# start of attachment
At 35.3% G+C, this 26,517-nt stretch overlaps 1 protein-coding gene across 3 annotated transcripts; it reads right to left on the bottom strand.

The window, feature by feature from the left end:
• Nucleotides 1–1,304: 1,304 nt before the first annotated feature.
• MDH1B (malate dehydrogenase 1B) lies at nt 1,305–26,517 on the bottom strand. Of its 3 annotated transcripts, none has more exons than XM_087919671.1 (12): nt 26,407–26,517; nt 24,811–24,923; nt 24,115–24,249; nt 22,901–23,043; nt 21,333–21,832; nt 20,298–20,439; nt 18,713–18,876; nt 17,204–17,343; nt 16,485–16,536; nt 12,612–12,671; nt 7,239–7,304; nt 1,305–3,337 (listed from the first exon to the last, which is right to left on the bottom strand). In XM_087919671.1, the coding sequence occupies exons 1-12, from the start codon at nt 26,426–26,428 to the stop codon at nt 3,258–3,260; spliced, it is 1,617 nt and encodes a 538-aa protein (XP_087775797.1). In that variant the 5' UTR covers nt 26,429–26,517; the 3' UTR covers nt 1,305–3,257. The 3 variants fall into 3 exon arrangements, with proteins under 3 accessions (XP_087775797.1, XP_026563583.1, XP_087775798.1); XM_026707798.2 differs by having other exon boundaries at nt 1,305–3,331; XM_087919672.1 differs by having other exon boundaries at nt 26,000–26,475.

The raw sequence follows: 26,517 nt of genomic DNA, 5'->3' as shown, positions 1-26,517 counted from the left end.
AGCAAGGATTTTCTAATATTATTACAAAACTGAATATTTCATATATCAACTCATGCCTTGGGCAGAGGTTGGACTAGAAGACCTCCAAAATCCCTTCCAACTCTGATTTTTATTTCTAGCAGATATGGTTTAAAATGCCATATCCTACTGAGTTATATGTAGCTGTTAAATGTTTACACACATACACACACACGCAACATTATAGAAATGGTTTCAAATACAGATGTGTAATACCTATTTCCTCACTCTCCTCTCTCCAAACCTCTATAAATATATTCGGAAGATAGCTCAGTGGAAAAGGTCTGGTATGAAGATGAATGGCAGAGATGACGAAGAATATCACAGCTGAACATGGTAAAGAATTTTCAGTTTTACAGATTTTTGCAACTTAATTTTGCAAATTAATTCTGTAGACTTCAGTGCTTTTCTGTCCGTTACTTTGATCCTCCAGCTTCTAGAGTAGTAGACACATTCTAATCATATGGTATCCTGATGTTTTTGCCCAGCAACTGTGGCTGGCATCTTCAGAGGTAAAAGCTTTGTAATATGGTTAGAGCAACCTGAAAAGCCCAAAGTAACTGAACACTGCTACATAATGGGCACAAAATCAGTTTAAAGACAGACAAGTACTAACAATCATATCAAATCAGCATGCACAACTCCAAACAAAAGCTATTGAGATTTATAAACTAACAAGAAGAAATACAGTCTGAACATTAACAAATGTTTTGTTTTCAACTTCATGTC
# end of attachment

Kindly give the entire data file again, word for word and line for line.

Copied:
At 35.3% G+C, this 26,517-nt stretch overlaps 1 protein-coding gene across 3 annotated transcripts; it reads right to left on the bottom strand.

The window, feature by feature from the left end:
• Nucleotides 1–1,304: 1,304 nt before the first annotated feature.
• MDH1B (malate dehydrogenase 1B) lies at nt 1,305–26,517 on the bottom strand. Of its 3 annotated transcripts, none has more exons than XM_087919671.1 (12): nt 26,407–26,517; nt 24,811–24,923; nt 24,115–24,249; nt 22,901–23,043; nt 21,333–21,832; nt 20,298–20,439; nt 18,713–18,876; nt 17,204–17,343; nt 16,485–16,536; nt 12,612–12,671; nt 7,239–7,304; nt 1,305–3,337 (listed from the first exon to the last, which is right to left on the bottom strand). In XM_087919671.1, the coding sequence occupies exons 1-12, from the start codon at nt 26,426–26,428 to the stop codon at nt 3,258–3,260; spliced, it is 1,617 nt and encodes a 538-aa protein (XP_087775797.1). In that variant the 5' UTR covers nt 26,429–26,517; the 3' UTR covers nt 1,305–3,257. The 3 variants fall into 3 exon arrangements, with proteins under 3 accessions (XP_087775797.1, XP_026563583.1, XP_087775798.1); XM_026707798.2 differs by having other exon boundaries at nt 1,305–3,331; XM_087919672.1 differs by having other exon boundaries at nt 26,000–26,475.

The raw sequence follows: 26,517 nt of genomic DNA, 5'->3' as shown, positions 1-26,517 counted from the left end.
AGCAAGGATTTTCTAATATTATTACAAAACTGAATATTTCATATATCAACTCATGCCTTGGGCAGAGGTTGGACTAGAAGACCTCCAAAATCCCTTCCAACTCTGATTTTTATTTCTAGCAGATATGGTTTAAAATGCCATATCCTACTGAGTTATATGTAGCTGTTAAATGTTTACACACATACACACACACGCAACATTATAGAAATGGTTTCAAATACAGATGTGTAATACCTATTTCCTCACTCTCCTCTCTCCAAACCTCTATAAATATATTCGGAAGATAGCTCAGTGGAAAAGGTCTGGTATGAAGATGAATGGCAGAGATGACGAAGAATATCACAGCTGAACATGGTAAAGAATTTTCAGTTTTACAGATTTTTGCAACTTAATTTTGCAAATTAATTCTGTAGACTTCAGTGCTTTTCTGTCCGTTACTTTGATCCTCCAGCTTCTAGAGTAGTAGACACATTCTAATCATATGGTATCCTGATGTTTTTGCCCAGCAACTGTGGCTGGCATCTTCAGAGGTAAAAGCTTTGTAATATGGTTAGAGCAACCTGAAAAGCCCAAAGTAACTGAACACTGCTACATAATGGGCACAAAATCAGTTTAAAGACAGACAAGTACTAACAATCATATCAAATCAGCATGCACAACTCCAAACAAAAGCTATTGAGATTTATAAACTAACAAGAAGAAATACAGTCTGAACATTAACAAATGTTTTGTTTTCAACTTCATGTC